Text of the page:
Ecotoxicological risk assessment of atrazine in amphibians

Keith R. Solomon, J. A. Carr, L. H. Du Preez, J. P. Giesy, T. S. Gross, R. J. Kendall, E. E. Smith, G. J. Van Der Kraak

Research output: Chapter in Book/Report/Conference proceedingChapterpeer-review

2 Scopus citations

Abstract

Although the ecological risks of atrazine in surface waters have been extensively reviewed with respect to its potential effects on a number of components of ecological systems, there is a lack of specific data on amphibians, especially for endpoints related to development and reproduction. To assess whether atrazine causes adverse effects in frogs through endocrine-mediated mechanisms, several hypotheses were tested in laboratory and field studies, using guidelines for the identification of causative agents of disease and eco-epidemiology derived from Koch's postulates and the Hill criteria. These criteria were: Temporality; Strength of Association; Consistency; and Biological Plausibility. Data from the literature and from studies conducted for the purpose of this assessment were used to test the following hypotheses: Atrazine causes adverse effects in amphibians through; 1) estrogen-mediated mechanisms, 2) androgen-mediated mechanisms, 3) thyroid-mediated mechanisms, 4) adverse effects on gonadal development in amphibians, or 5) adverse effects at the population level in exposed amphibians. In a lines-of-evidence approach to address the causal link between atrazine and effects in amphibians, no temporal correlation exists between the occurrence of gonadal effects and the introduction and use of atrazine. The strength of association is not strong. While some concentration-responses have been observed in some studies for some endpoints, these have not been observed under different conditions. The incidence rate of gonadal anomalies and other effects on populations was not related to atrazine exposures. Controlled studies in different laboratories produce inconsistent results and observations are inconsistent among laboratories as well as between laboratory and field studies. The biological plausibility of either of the proposed mechanisms of endocrine disruption is not supported by the laboratory or field observations. The data showed no evidence of effects through thyroid hormone mediated mechanism and little evidence for a mechanism mediated through androgens or estrogens. Overall, there was no compelling evidence to suggest that atrazine causes adverse effects in amphibians that are mediated by endocrine or developmental mechanisms.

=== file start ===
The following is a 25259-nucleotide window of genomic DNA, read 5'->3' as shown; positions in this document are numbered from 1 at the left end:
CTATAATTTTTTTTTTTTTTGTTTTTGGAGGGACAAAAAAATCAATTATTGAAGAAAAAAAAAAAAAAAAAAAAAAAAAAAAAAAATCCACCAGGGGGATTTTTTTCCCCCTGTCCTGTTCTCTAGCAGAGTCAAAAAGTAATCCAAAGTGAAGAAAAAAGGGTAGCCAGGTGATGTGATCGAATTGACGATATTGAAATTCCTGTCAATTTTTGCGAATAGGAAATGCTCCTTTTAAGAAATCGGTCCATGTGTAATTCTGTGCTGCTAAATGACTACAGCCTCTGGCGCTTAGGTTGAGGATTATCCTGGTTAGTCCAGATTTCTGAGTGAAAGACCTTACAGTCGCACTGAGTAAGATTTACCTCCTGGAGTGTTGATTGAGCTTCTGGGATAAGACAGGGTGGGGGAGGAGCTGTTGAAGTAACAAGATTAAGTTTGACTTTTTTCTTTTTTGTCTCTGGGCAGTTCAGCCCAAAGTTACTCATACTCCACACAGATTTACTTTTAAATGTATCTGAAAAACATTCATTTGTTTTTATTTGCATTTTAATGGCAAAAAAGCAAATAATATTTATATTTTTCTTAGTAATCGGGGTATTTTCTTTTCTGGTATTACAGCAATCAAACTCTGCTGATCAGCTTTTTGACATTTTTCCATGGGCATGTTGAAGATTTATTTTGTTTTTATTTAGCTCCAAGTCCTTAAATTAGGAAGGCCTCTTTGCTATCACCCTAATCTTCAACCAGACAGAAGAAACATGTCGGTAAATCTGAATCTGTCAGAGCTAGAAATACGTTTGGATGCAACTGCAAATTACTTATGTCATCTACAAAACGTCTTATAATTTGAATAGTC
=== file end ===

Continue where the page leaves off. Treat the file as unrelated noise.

Original languageEnglish
Title of host publicationACS Symposium Series
PublisherAmerican Chemical Society
Pages124-137
Number of pages14
DOIs
StatePublished - 2005

Publication series

NameACS Symposium Series
Volume899
ISSN (Print)0097-6156
ISSN (Electronic)1947-5918

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